Though the Koch Industries chief executive has said that he opposes corporate subsidies or mandates of any kind, the Koch political network has carefully singled out renewable energy while working to preserve government support for fossil fuels. Groups founded and funded by the Koch political network regard repealing oil and gas subsidies as a “tax hike” while deriding renewable energy subsidies as “a textbook case of corporate welfare.” Moreover, Koch’s lobbying campaign to distort climate science and prevent government action on greenhouse gas emissions transfers costs from the company, a major polluter, to the public.    CONTACT THE AUTHOR:    Lee Fang✉lee.fang@​theintercept.comt@lhfang

August 29, 2015 Posted by | renewable, secrets,lies and civil liberties, USA | Leave a comment

New measures to promote rooftop solar, by President Obama

US President Barack Obama unveils measures to encourage solar power use,SMH, August 25, 2015 GARDINER HARRIS. The Obama administration has announced a slew of small measures designed to encourage the use of solar power in the US hours.

The measures included making an additional $US1 billion ($1.4 billion) in loan guarantee authority available in an existing federal program for the kind of residential rooftop solar projects that have become popular in places like California.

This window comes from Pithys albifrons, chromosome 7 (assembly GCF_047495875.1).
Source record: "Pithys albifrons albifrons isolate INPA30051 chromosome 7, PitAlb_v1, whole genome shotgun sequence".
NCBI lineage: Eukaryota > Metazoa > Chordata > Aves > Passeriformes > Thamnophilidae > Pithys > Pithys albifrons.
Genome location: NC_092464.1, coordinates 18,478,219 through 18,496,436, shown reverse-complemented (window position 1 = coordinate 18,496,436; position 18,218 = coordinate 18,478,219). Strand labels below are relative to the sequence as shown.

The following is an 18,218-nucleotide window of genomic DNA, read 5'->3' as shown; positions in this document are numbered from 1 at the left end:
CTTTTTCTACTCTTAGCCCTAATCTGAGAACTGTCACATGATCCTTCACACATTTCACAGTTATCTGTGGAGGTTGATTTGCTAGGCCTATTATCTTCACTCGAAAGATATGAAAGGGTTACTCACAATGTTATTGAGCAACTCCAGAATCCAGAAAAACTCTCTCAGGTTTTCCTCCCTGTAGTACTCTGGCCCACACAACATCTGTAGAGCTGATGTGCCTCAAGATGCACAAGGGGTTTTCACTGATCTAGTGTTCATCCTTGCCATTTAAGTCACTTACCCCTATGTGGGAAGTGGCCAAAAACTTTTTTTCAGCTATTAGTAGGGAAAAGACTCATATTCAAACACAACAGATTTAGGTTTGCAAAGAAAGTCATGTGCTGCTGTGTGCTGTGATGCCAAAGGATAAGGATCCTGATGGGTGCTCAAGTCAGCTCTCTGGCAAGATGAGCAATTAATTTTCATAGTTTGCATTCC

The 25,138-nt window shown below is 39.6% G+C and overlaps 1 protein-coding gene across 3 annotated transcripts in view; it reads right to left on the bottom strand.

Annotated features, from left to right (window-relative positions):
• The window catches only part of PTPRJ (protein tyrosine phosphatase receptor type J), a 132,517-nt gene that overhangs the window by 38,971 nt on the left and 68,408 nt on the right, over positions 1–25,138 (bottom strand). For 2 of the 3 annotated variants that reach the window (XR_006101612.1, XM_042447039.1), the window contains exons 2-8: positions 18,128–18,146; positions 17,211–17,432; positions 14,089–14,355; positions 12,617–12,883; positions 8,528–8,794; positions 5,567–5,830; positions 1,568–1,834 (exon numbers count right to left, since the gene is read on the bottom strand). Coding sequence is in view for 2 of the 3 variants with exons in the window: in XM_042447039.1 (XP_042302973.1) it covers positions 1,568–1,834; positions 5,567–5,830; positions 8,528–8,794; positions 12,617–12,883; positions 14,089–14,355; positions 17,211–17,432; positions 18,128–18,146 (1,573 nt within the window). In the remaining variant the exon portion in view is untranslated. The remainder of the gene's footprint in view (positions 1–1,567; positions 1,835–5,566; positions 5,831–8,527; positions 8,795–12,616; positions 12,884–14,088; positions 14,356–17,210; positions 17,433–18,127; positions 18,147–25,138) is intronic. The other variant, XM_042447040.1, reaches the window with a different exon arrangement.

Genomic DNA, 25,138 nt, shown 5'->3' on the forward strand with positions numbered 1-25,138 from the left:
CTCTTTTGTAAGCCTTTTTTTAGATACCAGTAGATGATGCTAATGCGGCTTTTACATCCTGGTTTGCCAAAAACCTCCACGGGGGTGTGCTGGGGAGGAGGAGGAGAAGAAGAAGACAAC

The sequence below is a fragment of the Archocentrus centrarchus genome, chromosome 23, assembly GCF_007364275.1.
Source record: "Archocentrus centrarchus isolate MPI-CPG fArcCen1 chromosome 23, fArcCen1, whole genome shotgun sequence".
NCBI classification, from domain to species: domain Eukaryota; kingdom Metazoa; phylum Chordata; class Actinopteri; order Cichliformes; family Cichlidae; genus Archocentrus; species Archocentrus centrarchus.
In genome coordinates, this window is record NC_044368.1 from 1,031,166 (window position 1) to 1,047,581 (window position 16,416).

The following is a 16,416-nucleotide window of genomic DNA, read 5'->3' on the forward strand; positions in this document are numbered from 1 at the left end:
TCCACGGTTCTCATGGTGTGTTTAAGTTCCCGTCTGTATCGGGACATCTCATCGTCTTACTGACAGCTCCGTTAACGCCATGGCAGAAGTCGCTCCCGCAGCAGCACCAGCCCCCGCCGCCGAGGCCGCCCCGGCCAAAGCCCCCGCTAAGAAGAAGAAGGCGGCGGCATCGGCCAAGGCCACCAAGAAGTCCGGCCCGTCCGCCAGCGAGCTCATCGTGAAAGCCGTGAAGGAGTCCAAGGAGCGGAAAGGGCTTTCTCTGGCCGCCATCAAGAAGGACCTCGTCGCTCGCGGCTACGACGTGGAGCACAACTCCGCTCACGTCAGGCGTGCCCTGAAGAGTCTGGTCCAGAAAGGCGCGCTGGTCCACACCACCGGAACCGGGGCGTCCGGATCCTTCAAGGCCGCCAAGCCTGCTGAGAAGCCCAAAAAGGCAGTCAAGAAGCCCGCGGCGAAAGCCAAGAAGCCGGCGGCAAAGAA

But none of the announced measures would provide the impact on the solar industry of the Clean Power Plan, which was announced this month and requires states to cut carbon emissions by an average of 32 per cent. That plan provides strong incentives for much of those reductions to come from the development of renewable energy resources – exactly what executives at the conference in Nevada are looking to sell.

“We’re going to make it even easier for individual homeowners to put solar panels on their roof with no upfront cost,” President Barack Obama told the summit. “A lot of Americans are going solar and becoming more energy-efficient not because of tree huggers — although trees are important, just want you to know — but because they’re cost-cutters.